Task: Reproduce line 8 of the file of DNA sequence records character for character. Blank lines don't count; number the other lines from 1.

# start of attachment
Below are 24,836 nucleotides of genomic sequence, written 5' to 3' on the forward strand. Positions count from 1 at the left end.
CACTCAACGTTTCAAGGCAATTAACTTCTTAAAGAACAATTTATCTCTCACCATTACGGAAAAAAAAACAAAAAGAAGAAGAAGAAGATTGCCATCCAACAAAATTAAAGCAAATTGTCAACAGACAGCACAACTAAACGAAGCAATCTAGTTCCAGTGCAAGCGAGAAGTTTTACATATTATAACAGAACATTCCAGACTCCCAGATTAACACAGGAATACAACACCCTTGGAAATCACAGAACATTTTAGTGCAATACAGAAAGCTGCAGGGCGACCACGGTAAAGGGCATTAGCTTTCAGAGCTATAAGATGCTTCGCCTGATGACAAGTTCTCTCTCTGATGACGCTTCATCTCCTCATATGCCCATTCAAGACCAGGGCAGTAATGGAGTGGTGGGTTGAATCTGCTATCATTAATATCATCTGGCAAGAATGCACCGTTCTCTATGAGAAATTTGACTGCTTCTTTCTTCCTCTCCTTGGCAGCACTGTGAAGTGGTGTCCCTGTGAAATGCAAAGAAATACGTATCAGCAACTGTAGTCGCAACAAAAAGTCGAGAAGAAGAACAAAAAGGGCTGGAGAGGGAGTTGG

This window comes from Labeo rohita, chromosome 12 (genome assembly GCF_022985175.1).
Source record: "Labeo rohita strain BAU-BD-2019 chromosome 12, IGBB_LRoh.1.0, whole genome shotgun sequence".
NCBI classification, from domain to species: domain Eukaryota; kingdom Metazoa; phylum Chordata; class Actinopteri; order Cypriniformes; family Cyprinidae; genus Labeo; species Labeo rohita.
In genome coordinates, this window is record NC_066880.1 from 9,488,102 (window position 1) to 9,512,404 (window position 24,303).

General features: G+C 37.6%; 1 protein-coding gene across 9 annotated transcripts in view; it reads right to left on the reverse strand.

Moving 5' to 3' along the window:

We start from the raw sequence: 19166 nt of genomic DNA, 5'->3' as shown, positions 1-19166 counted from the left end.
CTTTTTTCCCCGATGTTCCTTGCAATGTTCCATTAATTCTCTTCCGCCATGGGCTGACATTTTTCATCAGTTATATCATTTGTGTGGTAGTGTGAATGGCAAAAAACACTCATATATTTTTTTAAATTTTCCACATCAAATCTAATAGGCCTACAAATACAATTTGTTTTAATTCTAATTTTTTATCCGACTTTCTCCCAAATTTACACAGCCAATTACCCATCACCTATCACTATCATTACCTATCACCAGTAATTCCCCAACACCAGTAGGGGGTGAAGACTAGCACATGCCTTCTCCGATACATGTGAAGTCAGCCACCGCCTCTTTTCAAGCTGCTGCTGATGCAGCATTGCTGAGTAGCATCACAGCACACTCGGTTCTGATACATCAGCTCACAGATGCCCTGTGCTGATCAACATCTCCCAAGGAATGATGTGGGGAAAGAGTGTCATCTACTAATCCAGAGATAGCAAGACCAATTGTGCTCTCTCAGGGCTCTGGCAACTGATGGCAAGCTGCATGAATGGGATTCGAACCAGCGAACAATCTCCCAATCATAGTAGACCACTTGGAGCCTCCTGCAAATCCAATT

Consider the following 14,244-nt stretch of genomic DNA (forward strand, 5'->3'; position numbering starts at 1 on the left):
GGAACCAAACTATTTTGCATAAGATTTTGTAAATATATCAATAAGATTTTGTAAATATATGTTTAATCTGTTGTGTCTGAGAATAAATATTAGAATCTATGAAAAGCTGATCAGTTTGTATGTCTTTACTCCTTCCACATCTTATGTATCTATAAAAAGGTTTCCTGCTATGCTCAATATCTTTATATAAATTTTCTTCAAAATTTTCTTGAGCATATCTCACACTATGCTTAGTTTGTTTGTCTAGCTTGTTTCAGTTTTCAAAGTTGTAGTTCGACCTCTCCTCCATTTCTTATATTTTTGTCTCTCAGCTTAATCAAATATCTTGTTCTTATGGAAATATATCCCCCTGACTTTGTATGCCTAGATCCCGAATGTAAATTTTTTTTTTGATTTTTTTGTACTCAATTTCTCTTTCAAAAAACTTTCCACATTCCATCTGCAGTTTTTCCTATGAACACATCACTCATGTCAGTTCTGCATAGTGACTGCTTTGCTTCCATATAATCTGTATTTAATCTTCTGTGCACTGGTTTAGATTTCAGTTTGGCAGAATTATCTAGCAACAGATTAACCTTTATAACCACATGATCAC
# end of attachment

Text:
Moving 5' to 3' along the window: